The Picture of Hard Work
The workwear market, on the other hand, is not one to relinquish long-standing traditions. Haws said fashion colors and cuts are largely non-existent in this arena. “[Carhartt] workwear is standardized with a really high-quality, 100 percent cotton—what they call duck—outer material,” he explained. “Throughout the generations, it has not changed, and it’s probably not going to change. It’s not an issue of fashion. It’s a product, a look and a feel that is standardized in the working community. It supersedes fashion.” However, there may be some change on the horizon, even for apparel that screams brawn. Haws admitted Carhartt, which solely caters to male workers, is currently testing a women’s line.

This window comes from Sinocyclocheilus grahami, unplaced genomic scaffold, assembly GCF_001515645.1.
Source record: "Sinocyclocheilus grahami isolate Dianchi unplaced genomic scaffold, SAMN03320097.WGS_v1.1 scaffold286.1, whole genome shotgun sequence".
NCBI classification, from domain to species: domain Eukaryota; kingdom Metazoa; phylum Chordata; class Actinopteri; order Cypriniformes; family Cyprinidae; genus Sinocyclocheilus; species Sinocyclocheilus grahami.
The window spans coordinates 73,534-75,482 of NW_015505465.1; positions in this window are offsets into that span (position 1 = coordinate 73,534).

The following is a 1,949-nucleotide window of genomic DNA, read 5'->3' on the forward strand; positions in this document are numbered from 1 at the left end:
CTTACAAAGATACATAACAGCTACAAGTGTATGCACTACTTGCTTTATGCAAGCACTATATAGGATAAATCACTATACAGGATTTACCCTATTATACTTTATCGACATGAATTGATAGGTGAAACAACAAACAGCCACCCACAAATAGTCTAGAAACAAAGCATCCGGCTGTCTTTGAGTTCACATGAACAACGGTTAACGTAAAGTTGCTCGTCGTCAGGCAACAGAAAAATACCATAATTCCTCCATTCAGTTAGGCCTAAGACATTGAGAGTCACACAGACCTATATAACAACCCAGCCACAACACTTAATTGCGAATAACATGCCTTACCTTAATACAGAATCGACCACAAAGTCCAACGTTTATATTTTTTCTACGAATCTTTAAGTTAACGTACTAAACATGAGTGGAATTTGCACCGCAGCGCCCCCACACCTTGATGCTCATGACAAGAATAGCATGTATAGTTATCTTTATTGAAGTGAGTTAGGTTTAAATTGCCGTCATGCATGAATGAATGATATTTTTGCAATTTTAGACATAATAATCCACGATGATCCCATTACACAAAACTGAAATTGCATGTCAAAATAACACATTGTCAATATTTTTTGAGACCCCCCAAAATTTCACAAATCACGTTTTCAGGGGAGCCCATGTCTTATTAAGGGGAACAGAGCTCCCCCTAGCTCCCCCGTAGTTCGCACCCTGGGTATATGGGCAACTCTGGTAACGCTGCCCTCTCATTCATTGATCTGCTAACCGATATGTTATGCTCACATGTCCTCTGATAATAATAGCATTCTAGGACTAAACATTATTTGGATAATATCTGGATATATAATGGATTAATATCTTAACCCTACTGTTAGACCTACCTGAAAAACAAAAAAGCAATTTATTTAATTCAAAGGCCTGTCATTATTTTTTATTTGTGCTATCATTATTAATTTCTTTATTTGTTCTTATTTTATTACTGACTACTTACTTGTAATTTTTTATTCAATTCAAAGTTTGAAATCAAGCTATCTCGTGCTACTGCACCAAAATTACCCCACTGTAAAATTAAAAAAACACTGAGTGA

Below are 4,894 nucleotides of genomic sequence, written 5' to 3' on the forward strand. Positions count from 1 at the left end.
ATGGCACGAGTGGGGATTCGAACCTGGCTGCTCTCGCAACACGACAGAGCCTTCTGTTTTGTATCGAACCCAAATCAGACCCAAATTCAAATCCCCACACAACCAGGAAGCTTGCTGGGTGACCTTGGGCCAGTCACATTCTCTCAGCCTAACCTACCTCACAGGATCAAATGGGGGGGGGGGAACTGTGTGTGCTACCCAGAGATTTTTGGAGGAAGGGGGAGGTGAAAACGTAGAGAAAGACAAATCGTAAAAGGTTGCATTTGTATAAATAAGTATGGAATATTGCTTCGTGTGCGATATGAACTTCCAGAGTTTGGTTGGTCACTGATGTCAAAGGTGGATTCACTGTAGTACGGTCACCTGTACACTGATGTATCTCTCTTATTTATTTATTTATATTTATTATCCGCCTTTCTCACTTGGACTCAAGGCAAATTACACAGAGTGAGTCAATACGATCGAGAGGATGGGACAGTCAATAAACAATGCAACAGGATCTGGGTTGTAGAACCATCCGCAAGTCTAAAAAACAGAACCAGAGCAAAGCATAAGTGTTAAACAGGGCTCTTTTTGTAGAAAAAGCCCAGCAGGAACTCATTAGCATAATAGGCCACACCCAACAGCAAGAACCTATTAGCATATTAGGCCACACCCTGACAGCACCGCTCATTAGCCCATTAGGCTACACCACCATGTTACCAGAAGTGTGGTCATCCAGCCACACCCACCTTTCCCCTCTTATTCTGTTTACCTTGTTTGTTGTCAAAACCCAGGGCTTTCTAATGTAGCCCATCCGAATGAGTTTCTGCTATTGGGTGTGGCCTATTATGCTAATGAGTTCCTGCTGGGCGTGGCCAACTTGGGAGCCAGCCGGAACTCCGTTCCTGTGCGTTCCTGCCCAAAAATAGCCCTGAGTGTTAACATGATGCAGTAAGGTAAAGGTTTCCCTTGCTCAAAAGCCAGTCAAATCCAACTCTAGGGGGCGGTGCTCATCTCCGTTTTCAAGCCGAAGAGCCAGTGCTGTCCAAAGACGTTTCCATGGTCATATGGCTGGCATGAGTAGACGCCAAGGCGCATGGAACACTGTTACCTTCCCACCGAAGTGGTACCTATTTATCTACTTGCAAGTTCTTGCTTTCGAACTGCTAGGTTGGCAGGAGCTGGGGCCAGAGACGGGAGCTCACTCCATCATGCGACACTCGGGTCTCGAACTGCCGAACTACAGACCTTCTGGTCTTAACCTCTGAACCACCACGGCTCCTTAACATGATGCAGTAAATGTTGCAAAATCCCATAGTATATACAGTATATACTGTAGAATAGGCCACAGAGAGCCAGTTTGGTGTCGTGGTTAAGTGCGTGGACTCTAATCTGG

An important trend taking place in workwear, according to Haws, is the required inclusion of flame-resistant properties. “OSHA is pushing now some new regulations, and it’s requiring companies to outfit those who are working in hazardous conditions,” he said. “We have seen a surge in sales here as [people] are starting to ask for it,” he said.
A recent addition to Haws’ workwear line is Walls, a line of clothing similar to domestically made Carhartt, but at a lower price point. “Walls is made overseas so it’s cheaper, but the quality is still very good,” he explained. Under the Walls name, distributors have access to ranch/western wear—an apparel area Haws said is not represented well in the industry—as well as insulated clothing to outfit end-users who work in refrigerated environments.
FeatherLite’s offering consists of its Business Ready line of apparel for both men and women. “The line [is made up] of color-coordinating apparel, including aprons and silk ties treated with DuPont Teflon fabric protector, creating an invisible shield against spills and stains,” explained Garza, who added the line is ideal for “restaurant employees and executives needing coordinating shirt and tie combinations.”